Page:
A moving portrait of a young woman with developmentally disabilities who decides to move out of her parents house and live on her own.

Last week I showed the DVD to our special needs parent groups called, SPECIAL FAMILIES, in Hickory and the families loved it. There was not a dry eye in the room. We discussed the film afterwards and the parents shared that the story gives them so much hope for their children. We discussed how the focus was on all the things your daughter can do and does so well. Can she teach me how to dance like that?
Last night we showed the video to another group and they to felt the same way. Thanks you so much for putting the powerful message out to those that are looking for hope.

Melanie Long, Senior Program Coordinator Family Support Network/HOPE

The Gillian Film is a moving portrait of an exceptional young woman who works at a local veterinary clinic, rides horses, takes dance classes, and has developmentally disabilities. The film shares the difficulties and joys of both raising and being a person whose abilities are in constant and productive tension with her distinctive thought styles and cognitive capacities. Ultimately, however, through an examination of one life defined a different, The Gillian Film explores how we might transform our understanding of the meaning and worth of people with developmental disabilities.


The Gillian Film is a mother's-eye view of a 22-year-old with mild mental retardation as she is about to strike out on her own. Gillian responds to questions with the typical teen look, as though she sometimes wished the filmmaker had been someone other than her mom. But the intimacy makes the portrayal of a parent's feelings ring true, and The Gillian Film has the immediacy of a home movie. You leave feeling the best is possible for this vibrant young woman and that her mother will survive as well.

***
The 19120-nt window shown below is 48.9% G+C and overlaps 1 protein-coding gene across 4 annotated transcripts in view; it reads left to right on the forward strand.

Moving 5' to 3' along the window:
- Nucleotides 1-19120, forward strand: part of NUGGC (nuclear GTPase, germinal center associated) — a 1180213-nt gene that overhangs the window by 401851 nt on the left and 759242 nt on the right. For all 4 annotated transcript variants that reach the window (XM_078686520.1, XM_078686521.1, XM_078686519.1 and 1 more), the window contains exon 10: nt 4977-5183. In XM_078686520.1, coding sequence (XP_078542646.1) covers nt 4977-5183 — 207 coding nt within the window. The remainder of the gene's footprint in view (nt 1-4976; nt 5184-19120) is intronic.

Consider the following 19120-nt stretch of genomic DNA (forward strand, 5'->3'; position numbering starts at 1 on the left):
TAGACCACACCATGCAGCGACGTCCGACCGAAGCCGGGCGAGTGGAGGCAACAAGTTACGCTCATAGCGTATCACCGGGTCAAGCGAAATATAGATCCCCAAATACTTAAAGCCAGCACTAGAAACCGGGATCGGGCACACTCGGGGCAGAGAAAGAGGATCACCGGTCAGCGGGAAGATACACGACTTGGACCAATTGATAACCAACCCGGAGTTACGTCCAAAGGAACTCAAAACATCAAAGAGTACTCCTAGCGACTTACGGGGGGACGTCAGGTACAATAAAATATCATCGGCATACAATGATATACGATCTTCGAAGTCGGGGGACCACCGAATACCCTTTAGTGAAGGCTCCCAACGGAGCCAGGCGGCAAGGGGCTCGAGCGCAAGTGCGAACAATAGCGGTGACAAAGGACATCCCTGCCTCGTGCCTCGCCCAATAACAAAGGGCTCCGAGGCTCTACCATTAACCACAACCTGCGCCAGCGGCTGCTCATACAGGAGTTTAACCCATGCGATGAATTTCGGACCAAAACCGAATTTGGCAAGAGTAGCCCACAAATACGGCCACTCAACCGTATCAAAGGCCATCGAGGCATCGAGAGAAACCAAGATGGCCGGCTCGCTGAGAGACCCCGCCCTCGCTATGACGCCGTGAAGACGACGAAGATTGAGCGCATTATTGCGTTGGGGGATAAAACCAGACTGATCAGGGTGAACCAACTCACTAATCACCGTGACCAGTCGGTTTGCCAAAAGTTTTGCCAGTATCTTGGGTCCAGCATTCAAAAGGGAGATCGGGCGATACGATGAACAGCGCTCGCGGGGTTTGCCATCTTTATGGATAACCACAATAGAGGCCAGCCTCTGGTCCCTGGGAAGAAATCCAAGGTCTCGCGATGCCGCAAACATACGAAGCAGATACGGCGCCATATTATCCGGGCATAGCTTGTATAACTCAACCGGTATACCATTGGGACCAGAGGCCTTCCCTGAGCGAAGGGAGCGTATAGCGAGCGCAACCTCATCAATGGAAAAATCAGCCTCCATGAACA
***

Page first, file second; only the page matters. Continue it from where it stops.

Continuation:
Library Journal, Courtney Deines-Jones, Grimalkin Group, LLC, Silver Spring, MD

Filmmaker Joanne Hershfield's study of her developmentally disabled twenty-something daughter Gillian centers on the latter moving away from her family and into her first apartment. Home movie clips of Gillian as a young girl are interwoven with more recent footage of her tap dancing and attending drama class, enjoying herself at various parties and dances, and participating in the Special Olympics (her various sports include horse jumping and skiing). Sure to promote discussion, this alternately moving and provocative profile is recommended, overall. Aud: C, P.


*** Video Librarian, J. Williams-Wood

The Gillian Film is a bold and courageous documentary: a personal and family narrative, a coming-of-age film, and a materialization of pressing themes in contemporary disability studies.

Barry Saunders, MD, PhD. Clinical Assistant Professor of Medicine and Family Medicine, UNC School of Medicine.